The hostel I’m staying in is fabulous. There’s a bar, plasma TV with CNN, bathroom per 6-bunks, and a locker in my room. Very upscale and clean. I think I’m paying about twenty euros a night.

Last night it was so quiet I could hear the blood in my veins; very, very unnerving for someone who’s been living in noisy cities for so long. It reminded me a little of my grandmother’s in that way: the pitch black darkness, the silence, the dry air. Riding on the flight from Moscow, and the train to Vienna, I felt more exhausted than I can ever remember, like ready to throw-up exhausted. Still, I had a hard time sleeping, and my body tried to get me up at five. I forced myself to stay in bed a good seven and half hours, now it’s nine. I have to get moving, I only have forty-eight hours in Vienna.

In Soviet Russia, baggage check you!

I don’t begrudge a scheduled four hour layover. Why? Because shit happens. An original four hour layover becomes three and a half with boarding time for the connecting flight, three with a changed flight plan, then two-fifteen with three loops over Moscow because there aren’t any gates free, then one forty-five because you disembark onto the runway due to said lack of gate, one-fifteen to line up for a make-to security and customs array full of disgruntled employees, and then just about an hour when you get to your next gate.

Apparently zonno means “this seat is taken” in Russian, as in “my obnoxious, loud middle-aged friends and I are occupying this row with our pink hairstyles and gum.” It’s ok, Moscow’s international airport is a lot more glum than I imagined. It is indicative of similar economies in a state of rapid growth: half-completed and poorly managed construction all over the place, scores of valueless duty-free stores, and a single sketch bathroom. It’s incredibly dark; there is very little illumination and mismatched furniture, it kind of reminds me of old Grand Central– almost as intimidating, but a lot of the people sitting around look like fairly well-to-do Europeans, so I guess nothing too shady goes on. Not a lot of smiles though, unfortunately.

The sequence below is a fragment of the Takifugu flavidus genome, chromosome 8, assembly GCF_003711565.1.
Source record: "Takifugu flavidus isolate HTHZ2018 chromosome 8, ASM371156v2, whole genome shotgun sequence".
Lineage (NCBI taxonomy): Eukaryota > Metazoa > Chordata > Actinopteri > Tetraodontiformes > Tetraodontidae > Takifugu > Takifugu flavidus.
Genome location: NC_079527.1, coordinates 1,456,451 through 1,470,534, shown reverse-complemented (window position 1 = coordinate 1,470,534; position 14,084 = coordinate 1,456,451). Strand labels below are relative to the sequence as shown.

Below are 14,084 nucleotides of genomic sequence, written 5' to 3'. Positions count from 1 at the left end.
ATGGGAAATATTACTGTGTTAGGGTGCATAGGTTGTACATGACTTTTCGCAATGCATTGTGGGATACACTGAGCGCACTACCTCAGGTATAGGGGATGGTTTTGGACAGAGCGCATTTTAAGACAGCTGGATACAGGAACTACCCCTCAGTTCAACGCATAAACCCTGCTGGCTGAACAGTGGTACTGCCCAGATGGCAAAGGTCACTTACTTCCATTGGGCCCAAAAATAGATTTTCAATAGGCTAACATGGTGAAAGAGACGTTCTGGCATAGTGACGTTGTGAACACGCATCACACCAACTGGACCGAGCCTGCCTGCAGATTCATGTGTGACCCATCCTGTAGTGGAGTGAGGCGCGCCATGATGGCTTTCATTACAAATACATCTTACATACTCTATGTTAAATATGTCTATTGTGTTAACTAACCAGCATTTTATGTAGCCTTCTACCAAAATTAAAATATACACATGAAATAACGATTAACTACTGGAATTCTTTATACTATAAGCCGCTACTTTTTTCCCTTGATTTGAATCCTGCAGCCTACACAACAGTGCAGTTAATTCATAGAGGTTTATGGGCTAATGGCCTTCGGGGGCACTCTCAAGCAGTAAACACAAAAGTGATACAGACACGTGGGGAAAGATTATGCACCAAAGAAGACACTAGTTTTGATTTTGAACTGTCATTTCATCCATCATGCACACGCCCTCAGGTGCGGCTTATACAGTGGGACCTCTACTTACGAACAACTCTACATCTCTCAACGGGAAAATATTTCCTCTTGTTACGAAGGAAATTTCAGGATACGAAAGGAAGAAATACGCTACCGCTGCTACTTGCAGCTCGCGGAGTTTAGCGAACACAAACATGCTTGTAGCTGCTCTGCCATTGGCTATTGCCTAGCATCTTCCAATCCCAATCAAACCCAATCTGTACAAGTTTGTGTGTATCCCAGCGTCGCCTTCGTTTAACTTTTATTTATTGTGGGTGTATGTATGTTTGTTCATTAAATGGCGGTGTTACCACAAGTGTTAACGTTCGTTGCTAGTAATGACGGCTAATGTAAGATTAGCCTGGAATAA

In Soviet Russia, subtitle read you

Yegveny’s impeccable dedication to quality continues on. Now our second movie of the flight has started, it’s what seems to be a 1960s Technicolor puppetoon film in the vein of Tom Thumb or Babes in Toyland.

This starry-eyed young man in some tavern says goodnight to the girl he’s in love with, and then starts talking to the marionettes in the common room. We have wide screen VHS but Japanese subtitles, and sound that only comes in once every seven seconds or so. So I am watching this grainy fairy tale (some Mother Goose lady is yelling down a well now, the starry-eyed boy is now in some kind of dream land I guess, wearing a toy solidier uniform and moving through a cave of skeletons while the old lady directs him from outside the well). Anyway, no audio I thought I’d put some BGM to the film, and since Russian hop-hop didn’t fit, I went with elevator music. But this channel is now some kind of Tales from the Crypt radio show.

So to summarize, I’m listening to what sounds like a Russian haunted house narrator, watching some Technicolor folktale, and reading very crude Japanese subtitles. And to think I was bemoaning the lack of alcohol for this trip (yes, it’s an all charge system, despite the eleven hour flight).

Old lady danced off, the hero wants to get back up, shoots his musket up at the winch outside the well that lowers the bucket. Climbs out and is now chasing after a cartwheeling grandma while we have closeups of a cat intercut into the film. Old lady’s head is cut off, rolls across the ground, her body replaces it with cabbage. Gold coins fall out of the old lady’s basket, and now the cat is transformed into some Chaplin-looking dude. Maybe he was under a spell or something from the witch.

Money talks. After a song and dance routine involving milk maids picking potatoes in the field and a bunch of chimney sweeps, the soldier returns to the candy colored town and with the aid of some gold coins at the city gate gets into town. Now he’s running around getting all gussied up in the latest pastels and what not, I guess with all that loot he took from the woman he beheaded.